I finished it! One of the LARGEST books in my to-be-read pile, and I finally finished it! I swear, it has taken at least three years for me to get through this book, and I’m so happy to say that I did it.
House of Leaves was actually a gift to a friend of mine and I oh-so shamelessly borrowed it for the past couple years. I’m a friend of a different kind, clearly 😉
I hope you guys were able to finish a book in your TBR pile- it’s so satisfying when you can cross something off your list. Go ahead and read on if you want a review of the book! It is a very abstract kind of a book, so a lot of people don’t think it’s worth reading in a sort of conventional way. The premise is easy to lose when most critics talk about the stylistic choices Danielewski used and the point of the novel… but I’ll attempt to give my own impression that explains the story and its appeal.
Title: House of Leaves
Author: Mark Danielewski
Length: REALLY long… 600+ pages
Synopsis: Johnny Truant is a tattoo parlor employee living on his own when he stumbles upon a written documentation called The Navidson Report. This report is volumes long, filled to the brim with footnotes and references from the previous reader, a Mr. Zampano, the former tenant of his ramshackle apartment. Truant’s self-awareness and grip on reality is shaken as he discovers the long-lost story about a house within the report’s pages. As the lives of the house’s owners fall apart, so does his, and the readers are taken along as both stories play out.
Like a mirror to the logic-destroying house, Truant narrates the crumbling of his mind in conjunction with the discovery of what the house really is. Said to be nightmare inducing, Danielewski sets out to make the reader question their own sanity as they learn the hidden secrets of the House of Leaves.
Impression: So, right off the bat, this story is stylistically written unlike any other. There are pages that mimic the narrator losing his mind and also represent the alien-like nature of the house. The house is like an MC Escher painting, actually.
It has a basic façade, but the foundation is built on an enormous underground cavern/room/hall that has no lights and no conceivable doorways but for the giant stairwell that leads seemingly to the center of hell. The Navidson Report, the story that takes up most of the pages in this book, is about the Navidson family who moves into this house. The patriarch, Will Navidson, leads a group of his friends and fellow documentarians into the center of the house to discover where the stairwell leads. His life partner, a model named Karen Green, and his children stay in the house and receive the crackling radio reports as Will travels miles and miles into the Earth to discover the truth about his house.
Johnny Truant happens upon this record when he moves into a new apartment, and as he reads it, he slowly loses his mind. He already started as a sort of unreliable narrator, and his tales increase in skepticism as he tells crazier and crazier stories… and his (lack of) mental stability is supported by other documents that Danielewski thought would be interesting to the reader, like letters from Truant’s mom in a mental hospital… it runs in the family, apparently.
What I felt when I read the book wasn’t overt fear. Danielewski has never claimed that the story is a ghost story or haunted house story or psychological thriller, but many of his fans claim it is. When asked himself, he says it’s more of a love story between Will and Karen. I find this hard to believe, actually, because though the Navidson Report does include information about their rekindling romance, it seems more like a self-discovery for Will and Johnny Truant. They both kind of learn about themselves along the way, even though it isn’t necessarily for the better.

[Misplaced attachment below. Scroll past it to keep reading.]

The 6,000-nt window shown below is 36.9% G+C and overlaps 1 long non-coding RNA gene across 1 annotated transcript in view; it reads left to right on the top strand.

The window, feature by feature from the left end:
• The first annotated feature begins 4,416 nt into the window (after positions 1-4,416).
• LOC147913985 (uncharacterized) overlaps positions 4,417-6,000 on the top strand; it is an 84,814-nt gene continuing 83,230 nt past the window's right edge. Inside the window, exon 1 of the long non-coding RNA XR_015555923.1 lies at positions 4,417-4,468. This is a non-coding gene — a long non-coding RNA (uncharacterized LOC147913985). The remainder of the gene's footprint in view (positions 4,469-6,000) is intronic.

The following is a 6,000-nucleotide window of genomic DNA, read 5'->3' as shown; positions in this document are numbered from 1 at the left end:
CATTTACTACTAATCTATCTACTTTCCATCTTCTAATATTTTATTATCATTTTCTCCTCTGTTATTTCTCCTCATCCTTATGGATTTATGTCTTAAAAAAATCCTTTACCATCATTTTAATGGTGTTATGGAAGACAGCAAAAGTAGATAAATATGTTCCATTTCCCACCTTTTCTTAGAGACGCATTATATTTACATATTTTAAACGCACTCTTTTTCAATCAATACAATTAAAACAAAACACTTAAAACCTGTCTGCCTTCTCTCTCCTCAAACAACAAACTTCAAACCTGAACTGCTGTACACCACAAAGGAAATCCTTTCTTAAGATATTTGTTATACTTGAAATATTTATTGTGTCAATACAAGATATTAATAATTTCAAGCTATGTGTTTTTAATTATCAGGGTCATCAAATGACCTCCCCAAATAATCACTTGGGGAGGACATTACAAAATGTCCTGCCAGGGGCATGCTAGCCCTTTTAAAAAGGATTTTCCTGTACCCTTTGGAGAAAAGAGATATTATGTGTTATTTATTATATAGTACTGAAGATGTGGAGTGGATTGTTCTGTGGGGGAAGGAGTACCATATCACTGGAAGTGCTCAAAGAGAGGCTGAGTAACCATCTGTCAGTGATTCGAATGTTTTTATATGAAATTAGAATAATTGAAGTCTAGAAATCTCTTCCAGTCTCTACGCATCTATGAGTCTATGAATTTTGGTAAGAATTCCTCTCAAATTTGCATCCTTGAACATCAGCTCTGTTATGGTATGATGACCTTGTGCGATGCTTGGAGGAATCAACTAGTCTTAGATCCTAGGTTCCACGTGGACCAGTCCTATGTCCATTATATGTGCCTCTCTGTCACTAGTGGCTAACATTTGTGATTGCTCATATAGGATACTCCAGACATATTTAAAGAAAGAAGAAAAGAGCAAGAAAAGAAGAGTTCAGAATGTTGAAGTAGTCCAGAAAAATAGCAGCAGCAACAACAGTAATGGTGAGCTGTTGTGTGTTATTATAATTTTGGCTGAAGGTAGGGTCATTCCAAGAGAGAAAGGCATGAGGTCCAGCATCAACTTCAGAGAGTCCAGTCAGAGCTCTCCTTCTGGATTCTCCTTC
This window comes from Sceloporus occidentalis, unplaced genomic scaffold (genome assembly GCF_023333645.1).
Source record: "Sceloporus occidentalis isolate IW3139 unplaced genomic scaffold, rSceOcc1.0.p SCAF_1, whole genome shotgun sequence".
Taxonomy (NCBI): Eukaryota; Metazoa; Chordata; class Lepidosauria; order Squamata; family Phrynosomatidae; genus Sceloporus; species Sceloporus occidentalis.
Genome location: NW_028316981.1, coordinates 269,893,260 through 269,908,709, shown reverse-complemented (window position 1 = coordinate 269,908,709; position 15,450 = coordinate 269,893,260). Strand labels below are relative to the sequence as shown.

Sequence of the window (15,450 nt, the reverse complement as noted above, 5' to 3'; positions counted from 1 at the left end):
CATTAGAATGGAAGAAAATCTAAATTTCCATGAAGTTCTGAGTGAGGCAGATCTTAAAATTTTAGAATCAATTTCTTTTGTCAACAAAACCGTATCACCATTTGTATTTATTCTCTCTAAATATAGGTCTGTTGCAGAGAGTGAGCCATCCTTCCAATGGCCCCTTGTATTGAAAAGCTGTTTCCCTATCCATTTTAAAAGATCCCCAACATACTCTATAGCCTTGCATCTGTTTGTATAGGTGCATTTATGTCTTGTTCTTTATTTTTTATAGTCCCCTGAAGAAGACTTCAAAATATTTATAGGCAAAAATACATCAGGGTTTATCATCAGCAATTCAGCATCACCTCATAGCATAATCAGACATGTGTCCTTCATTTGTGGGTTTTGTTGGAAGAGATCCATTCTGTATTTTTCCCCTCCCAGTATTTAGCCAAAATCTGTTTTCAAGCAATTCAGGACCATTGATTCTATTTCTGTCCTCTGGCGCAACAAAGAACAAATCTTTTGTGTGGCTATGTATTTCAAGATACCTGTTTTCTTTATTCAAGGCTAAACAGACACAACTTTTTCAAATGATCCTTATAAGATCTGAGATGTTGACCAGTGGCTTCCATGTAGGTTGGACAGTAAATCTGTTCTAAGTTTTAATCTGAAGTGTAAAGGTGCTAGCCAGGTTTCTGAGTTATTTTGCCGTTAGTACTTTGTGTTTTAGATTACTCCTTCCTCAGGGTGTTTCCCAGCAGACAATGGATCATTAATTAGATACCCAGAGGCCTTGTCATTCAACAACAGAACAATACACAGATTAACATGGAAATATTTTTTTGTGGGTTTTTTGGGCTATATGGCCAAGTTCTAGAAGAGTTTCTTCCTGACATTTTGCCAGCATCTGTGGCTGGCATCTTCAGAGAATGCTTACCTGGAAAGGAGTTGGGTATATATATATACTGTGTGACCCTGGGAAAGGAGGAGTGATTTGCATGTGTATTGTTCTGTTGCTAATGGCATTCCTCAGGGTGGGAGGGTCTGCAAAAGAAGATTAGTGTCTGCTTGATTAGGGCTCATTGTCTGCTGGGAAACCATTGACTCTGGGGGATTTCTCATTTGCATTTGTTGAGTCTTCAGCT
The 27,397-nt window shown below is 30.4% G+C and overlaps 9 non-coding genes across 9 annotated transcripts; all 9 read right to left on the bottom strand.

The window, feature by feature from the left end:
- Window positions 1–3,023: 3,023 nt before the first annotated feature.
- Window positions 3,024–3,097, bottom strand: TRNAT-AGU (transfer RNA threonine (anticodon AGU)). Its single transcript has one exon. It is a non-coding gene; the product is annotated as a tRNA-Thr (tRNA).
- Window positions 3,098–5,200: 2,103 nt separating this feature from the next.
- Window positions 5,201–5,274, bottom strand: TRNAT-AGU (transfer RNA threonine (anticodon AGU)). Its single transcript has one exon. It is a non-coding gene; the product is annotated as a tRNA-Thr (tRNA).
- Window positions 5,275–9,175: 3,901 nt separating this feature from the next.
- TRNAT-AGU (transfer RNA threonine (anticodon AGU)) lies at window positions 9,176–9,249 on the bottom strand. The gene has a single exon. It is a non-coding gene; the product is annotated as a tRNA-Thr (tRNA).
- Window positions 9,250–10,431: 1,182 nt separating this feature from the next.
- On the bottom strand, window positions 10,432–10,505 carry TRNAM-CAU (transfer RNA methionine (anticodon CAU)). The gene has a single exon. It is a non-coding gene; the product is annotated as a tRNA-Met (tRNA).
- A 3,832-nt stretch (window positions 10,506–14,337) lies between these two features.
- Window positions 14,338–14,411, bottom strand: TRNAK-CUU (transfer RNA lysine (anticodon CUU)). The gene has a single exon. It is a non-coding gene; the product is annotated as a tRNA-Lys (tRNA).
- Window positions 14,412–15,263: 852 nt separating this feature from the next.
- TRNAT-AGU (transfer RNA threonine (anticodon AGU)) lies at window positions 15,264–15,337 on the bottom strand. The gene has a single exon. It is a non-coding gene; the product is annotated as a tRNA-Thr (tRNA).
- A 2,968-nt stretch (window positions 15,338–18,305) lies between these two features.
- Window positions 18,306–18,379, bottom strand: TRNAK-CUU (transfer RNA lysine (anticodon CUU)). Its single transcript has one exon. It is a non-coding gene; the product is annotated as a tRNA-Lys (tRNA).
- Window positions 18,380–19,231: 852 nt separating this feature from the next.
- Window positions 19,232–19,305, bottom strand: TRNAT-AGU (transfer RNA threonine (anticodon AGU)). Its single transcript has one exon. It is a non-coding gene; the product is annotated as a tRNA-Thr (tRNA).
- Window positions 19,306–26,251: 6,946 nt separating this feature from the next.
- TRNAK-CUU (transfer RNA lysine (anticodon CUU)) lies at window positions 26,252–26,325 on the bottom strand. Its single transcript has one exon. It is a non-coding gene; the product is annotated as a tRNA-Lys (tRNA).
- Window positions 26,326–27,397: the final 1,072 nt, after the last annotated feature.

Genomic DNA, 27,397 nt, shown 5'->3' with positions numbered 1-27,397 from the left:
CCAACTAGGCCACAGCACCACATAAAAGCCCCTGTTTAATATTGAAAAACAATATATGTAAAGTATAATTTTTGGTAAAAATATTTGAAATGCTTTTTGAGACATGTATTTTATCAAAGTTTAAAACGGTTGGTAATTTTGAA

I wasn’t plagued by the nightmares that the book is said to induce, but it did stay with me for a while. It’s creative format really helps with the immersion in such a lengthy and dry story (it’s very technically written) and makes the audience wonder if maybe the Navidson Report is real and the terrifying house could be located just down the street. It’s a super intelligent book with a lot of interwoven stories. I will give it 4 feather pens because it took SUCH a long time (around 80 pages) for me to actual become interested in the story and I really wish there was more of a resolution. I feel like the secrets of the house were never really discovered, even though Will ended up [SPOILERS] happily ever after with his family again… maybe that’s what Danielewski meant when he said it’s a love story. That’s literally the only loose end that is resolved. Since the narrator (Truant) is so unreliable and psychologically unsettled, there really is no resolution to his story. It’s somewhat expected and not a bad choice on Danielewski’s part. With such a terribly unsettled narrator, that seems to be the only way his story could have ended.
It’s possible that the novel itself is a fabrication of Truant’s mind. He regularly tells lies and makes up stories about his past. Seeing how unstable his own mother was at the end makes me wonder if all of it is actually in Truant’s head. The fact that Danielewski created such a compelling story within a story within a story is truly masterful. He did a fantastic job writing in such an unconventional way. However, if you’re looking for a bite-your-nails, pull the blanket over your head, kind of a scary story, I’d say try for something else. If you love psychological novels, though (like The Shining, etc.) this would be great for you. Especially if you want something that is more rooted in reality than something fantastical.
I hope you guys enjoyed this review and great job with you own monthly challenges! Please let me know if any of you have any stories you’ve wanted to read or see a review of!
I can’t wait to chat with you all again soon!